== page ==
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Strategic Ways To Manage Fear As A Leader

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2 months ago

Getting elected or promoted into a leadership role is an exciting venture. We get the opportunity to make an impact with our vision for an organization or a team.

We also get the opportunity to directly impact the lives of those we work with. But because we have a huge impact on a variety of entities around us that can produce fear and anxiety.

When I first became a union leader, I was pre-occupied with fear of failure.

Yes, I was excited to have gotten elected into a role that meant changing the way things were done for the betterment of my team members, which I’ve accomplished.

But it also meant I could possibly make massively mistakes that can cost the livelihoods of my team members.As I became seasoned within my leadership role, the fear subsided. It did pop up every now and again when I faced a new situation.

Seeking out tools and mentors helped immensely, however, and I picked up some valuable insights to helping me tackle fear as a leader.

Here are a few.

Be Decisive

Some days it’s not going to be apparent what the right decision is — make a decision anyway.Indecision is a huge generator of fear within leadership because it sends a signal of mistrust to our subconscious minds.

We spend time overthinking everything detail then end up in a never ending loop or oscillation between two or more choices.

Understand this, decision-making within the scope of leadership often comes down to choosing between two crappy options. And you have to make peace with that.

Some days it’s not going to be apparent what the right decision is — make a decision anyway. Because you’ll be sending signals of confidence to your subconscious mind.

And soon enough you’ll be on your way to fearless leadership despite the good or bad decisions you make.

How do you do this? By making a decision and making it quick. The more time we spend trying to dig through every nook and cranny for information, the more likely we are to make a bad decision. In Think and Grow Rich, Napoleon Hill said:

“Analysis of several hundred people who accumulated fortunes well beyond the million-dollar mark disclosed the fact that every one of them had the habit of reaching decisions promptly and of changing these decisions slowly, if and when they were changed.”

In this example, he used money as a metric for success when making quick decisions. But it’s all the same no matter which metric we use.

Be decisive. And make it quick.

Embrace Your Weaknesses Or Change Them

When I was a union steward, my weakness was lack of empathy. I sought out a mentor, an elder steward, that taught me the importance of seeing things from the other side.

As a leader, you have an above average level of awareness.

Turn that awareness on yourself, audit your talents and weaknesses and make peace with them. Any weaknesses you have, do your best to address them a little at a time. But don’t become emotional about them. Mike Krzyzewski said:

“During critical periods, a leader is not allowed to feel sorry for himself, to be down, to be angry, or to be weak. Leaders must beat back these emotions.”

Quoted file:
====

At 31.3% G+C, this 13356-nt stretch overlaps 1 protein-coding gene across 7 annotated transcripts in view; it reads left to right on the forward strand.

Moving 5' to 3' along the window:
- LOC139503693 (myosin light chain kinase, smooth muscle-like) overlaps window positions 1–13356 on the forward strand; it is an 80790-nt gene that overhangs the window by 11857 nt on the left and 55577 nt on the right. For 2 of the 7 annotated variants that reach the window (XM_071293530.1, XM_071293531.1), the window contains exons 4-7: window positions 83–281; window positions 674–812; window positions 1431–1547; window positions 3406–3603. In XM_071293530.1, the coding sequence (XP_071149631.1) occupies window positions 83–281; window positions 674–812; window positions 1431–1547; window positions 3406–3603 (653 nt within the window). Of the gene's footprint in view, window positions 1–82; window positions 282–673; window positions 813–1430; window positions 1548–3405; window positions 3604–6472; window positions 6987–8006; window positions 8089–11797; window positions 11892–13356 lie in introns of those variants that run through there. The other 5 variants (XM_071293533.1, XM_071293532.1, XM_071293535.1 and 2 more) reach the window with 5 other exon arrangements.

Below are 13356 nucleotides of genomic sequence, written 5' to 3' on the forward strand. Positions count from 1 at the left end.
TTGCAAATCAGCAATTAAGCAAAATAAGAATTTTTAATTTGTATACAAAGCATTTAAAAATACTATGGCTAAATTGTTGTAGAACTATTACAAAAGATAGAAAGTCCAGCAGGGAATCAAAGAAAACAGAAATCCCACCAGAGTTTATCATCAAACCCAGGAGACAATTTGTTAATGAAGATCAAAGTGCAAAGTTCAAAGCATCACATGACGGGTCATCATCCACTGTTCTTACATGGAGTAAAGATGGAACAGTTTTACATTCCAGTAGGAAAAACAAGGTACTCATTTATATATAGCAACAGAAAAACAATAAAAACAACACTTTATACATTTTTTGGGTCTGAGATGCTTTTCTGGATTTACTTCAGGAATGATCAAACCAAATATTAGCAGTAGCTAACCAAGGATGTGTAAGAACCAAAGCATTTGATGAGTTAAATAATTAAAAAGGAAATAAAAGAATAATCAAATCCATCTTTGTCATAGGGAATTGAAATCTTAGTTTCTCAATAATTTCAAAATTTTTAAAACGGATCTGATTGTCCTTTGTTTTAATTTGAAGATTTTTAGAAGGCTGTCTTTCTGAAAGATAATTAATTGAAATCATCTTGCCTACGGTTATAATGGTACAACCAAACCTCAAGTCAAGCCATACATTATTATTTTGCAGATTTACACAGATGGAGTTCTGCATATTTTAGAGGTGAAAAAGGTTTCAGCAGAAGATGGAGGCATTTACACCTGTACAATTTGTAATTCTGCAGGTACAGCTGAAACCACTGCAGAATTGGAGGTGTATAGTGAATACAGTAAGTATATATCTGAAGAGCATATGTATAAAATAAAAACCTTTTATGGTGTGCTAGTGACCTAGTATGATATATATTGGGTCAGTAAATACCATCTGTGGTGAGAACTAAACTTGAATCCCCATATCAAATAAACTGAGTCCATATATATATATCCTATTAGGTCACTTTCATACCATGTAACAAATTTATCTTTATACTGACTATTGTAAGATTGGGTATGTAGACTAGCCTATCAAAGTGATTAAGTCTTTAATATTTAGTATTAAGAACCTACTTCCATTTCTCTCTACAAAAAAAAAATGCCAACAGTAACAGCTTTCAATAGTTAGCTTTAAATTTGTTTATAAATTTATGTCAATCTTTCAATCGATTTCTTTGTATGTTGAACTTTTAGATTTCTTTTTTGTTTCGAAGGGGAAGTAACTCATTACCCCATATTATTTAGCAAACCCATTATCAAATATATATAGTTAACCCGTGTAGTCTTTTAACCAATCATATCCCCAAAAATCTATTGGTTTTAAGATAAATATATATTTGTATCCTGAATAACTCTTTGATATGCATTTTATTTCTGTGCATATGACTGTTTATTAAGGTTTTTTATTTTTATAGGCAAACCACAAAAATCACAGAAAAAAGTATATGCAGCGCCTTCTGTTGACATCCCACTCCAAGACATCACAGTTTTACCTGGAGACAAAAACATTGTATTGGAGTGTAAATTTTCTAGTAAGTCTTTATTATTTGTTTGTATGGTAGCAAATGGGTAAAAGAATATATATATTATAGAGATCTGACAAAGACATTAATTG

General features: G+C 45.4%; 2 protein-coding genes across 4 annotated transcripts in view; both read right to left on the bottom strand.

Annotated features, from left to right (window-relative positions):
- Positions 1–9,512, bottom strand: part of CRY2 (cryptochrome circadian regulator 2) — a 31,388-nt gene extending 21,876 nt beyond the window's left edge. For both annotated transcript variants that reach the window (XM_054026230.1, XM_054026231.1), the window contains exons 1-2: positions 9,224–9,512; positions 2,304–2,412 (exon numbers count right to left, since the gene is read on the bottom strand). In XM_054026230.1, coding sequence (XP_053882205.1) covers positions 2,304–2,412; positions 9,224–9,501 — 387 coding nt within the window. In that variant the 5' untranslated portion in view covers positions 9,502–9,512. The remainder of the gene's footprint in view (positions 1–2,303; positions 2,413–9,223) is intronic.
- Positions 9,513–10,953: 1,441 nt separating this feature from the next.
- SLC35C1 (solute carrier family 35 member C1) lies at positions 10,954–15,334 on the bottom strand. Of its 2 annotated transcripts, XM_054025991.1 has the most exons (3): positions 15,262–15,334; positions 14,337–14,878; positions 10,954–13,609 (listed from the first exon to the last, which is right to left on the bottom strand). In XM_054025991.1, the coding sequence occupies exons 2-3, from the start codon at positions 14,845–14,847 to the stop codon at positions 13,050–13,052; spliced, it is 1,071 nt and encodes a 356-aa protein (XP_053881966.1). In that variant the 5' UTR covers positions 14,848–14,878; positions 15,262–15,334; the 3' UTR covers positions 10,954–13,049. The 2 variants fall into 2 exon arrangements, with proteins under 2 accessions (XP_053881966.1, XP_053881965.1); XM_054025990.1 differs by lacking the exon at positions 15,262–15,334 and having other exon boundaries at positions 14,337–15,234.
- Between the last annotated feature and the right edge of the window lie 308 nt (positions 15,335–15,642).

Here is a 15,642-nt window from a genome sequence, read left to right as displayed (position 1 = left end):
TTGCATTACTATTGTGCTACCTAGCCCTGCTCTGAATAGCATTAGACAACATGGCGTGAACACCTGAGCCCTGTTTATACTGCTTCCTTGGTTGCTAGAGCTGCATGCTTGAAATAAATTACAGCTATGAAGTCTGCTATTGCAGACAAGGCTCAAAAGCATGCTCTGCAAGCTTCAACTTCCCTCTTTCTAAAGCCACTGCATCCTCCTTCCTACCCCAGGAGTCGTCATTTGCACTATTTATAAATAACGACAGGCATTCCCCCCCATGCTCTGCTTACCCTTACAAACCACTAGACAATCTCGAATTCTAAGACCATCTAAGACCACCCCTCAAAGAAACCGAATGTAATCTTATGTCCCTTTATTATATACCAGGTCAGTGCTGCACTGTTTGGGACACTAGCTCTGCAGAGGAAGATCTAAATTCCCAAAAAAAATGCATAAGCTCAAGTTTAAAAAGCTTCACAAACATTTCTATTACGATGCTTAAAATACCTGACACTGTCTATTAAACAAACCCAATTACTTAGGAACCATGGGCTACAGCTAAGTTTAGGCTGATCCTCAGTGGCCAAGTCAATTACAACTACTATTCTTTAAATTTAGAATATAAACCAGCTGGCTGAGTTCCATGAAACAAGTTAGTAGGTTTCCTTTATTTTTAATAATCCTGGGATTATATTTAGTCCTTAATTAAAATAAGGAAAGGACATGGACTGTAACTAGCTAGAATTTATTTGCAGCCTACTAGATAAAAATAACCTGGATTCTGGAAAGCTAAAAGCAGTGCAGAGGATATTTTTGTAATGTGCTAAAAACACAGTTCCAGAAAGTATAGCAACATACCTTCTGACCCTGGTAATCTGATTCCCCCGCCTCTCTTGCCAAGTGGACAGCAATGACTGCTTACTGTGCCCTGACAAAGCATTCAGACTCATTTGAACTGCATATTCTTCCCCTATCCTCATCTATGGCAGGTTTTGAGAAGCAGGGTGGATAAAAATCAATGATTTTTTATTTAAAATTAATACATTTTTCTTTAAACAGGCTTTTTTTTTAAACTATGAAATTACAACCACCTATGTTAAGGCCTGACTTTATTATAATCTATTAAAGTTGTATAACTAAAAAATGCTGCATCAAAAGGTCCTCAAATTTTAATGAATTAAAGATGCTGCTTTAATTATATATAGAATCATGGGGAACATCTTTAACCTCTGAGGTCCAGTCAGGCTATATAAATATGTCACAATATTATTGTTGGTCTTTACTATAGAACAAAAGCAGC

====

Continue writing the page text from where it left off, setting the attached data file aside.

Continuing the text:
For example, instead of harping over a particular weakness, hire a coach to work at it week after week. Soon, that weakness might evolve into a strength.

And even if it doesn’t, at least you’re better than you were weeks ago.

It all boils down to acting within your scope of control. If you lack control over changing a specific weakness and you’ve done all you can do about it, move on.

Focus on your strengths instead.

When I was a union steward, my weakness was lack of empathy. I sought out a mentor, an elder steward, that taught me the importance of seeing things from the other side.

Eventually, I’ve gotten better at empathy and it drastically improved my negotiation skills as a steward.

Ultimately, once you have your weaknesses under control, fear of making mistakes due to these weaknesses will go away because you’ve done something to address them.

That’s all you can ask for.

Negative Visualization

I would imagine making mistakes that would cost a team member a job. Then I would get out of my head, into my body and do everything in my power to make wise decisions to prevent that from happening.

What’s the worst that can happen? Think about the worst thing that can happen to you as a leader or simply focus on what it is that you fear.

Sit with it.

When I was a union steward, I use to imagine the worst possible outcomes. But instead of letting it eat away at me, I made a practice of snapping back to reality and living in the moment.

I would imagine making mistakes that would cost a team member a job. Then I would get out of my head, into my body and do everything in my power to make wise decisions to prevent that from happening.

This is a metaphysical approach that the stoics used. William B. Irvine said:

“Negative visualization, in other words, teaches us to embrace whatever life we happen to be living and to extract every bit of delight we can from it. But it simultaneously teaches us to prepare ourselves for changes that will deprive us of the things that delight us. It teaches us, in other words, to enjoy what we have without clinging to it.”

Negative visualization works because you eventually become desensitized to that particular fear-thought.

And most importantly, shying away from the fear-thought only strengthens it.

By taking the opposite approach — by going through the fear-thought — you learn to appreciate where you are in the present and make decisions from that position.

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Comments

It seems some promising to get rid of fear. Great btw.

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